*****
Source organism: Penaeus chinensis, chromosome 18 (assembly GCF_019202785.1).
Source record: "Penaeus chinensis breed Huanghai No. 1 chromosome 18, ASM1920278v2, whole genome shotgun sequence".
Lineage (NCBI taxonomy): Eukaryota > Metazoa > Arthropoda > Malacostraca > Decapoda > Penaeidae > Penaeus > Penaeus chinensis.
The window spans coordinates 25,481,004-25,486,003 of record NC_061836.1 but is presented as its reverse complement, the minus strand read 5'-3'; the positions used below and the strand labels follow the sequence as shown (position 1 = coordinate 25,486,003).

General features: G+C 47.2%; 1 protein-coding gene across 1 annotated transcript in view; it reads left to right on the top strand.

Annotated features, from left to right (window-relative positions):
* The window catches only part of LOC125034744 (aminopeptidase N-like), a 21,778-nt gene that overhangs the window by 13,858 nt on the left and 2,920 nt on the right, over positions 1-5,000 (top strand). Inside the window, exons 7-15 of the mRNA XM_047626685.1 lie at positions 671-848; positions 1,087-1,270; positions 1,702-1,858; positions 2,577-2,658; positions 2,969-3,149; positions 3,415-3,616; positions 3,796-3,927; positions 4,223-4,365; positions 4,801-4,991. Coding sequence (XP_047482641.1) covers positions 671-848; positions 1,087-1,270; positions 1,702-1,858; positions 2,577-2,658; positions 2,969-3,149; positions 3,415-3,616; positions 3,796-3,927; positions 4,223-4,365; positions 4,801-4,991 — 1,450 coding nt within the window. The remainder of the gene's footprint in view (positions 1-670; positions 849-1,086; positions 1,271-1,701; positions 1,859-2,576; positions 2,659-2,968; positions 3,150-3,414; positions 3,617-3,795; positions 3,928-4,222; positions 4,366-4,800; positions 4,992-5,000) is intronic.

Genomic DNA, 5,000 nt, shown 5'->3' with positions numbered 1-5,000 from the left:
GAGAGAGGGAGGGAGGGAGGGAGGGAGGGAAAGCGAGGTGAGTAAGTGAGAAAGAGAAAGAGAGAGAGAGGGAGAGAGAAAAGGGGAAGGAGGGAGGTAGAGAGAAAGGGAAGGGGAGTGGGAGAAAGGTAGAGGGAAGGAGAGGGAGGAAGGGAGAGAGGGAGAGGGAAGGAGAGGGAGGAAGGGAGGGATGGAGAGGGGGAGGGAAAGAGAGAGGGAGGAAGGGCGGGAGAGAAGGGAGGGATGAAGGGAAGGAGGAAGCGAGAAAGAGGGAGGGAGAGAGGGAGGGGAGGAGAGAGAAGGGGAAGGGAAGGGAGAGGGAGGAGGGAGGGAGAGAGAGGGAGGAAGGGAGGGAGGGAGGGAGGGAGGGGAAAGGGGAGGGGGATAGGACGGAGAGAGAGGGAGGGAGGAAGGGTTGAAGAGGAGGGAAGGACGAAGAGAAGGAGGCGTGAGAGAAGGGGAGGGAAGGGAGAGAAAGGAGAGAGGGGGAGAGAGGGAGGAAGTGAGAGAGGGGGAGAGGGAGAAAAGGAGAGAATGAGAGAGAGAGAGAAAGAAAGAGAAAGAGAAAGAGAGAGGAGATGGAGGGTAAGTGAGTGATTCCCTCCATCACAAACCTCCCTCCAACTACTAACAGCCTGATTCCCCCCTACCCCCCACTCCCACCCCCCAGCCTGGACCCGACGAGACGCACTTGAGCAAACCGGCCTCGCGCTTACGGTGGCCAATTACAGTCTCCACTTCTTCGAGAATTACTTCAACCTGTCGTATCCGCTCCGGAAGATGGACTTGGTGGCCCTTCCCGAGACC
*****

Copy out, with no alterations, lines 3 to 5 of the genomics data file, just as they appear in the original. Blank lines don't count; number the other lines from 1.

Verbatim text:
Lineage (NCBI taxonomy): Eukaryota > Metazoa > Arthropoda > Malacostraca > Decapoda > Penaeidae > Penaeus > Penaeus chinensis.
The window spans coordinates 25,481,004-25,486,003 of record NC_061836.1 but is presented as its reverse complement, the minus strand read 5'-3'; the positions used below and the strand labels follow the sequence as shown (position 1 = coordinate 25,486,003).

General features: G+C 47.2%; 1 protein-coding gene across 1 annotated transcript in view; it reads left to right on the top strand.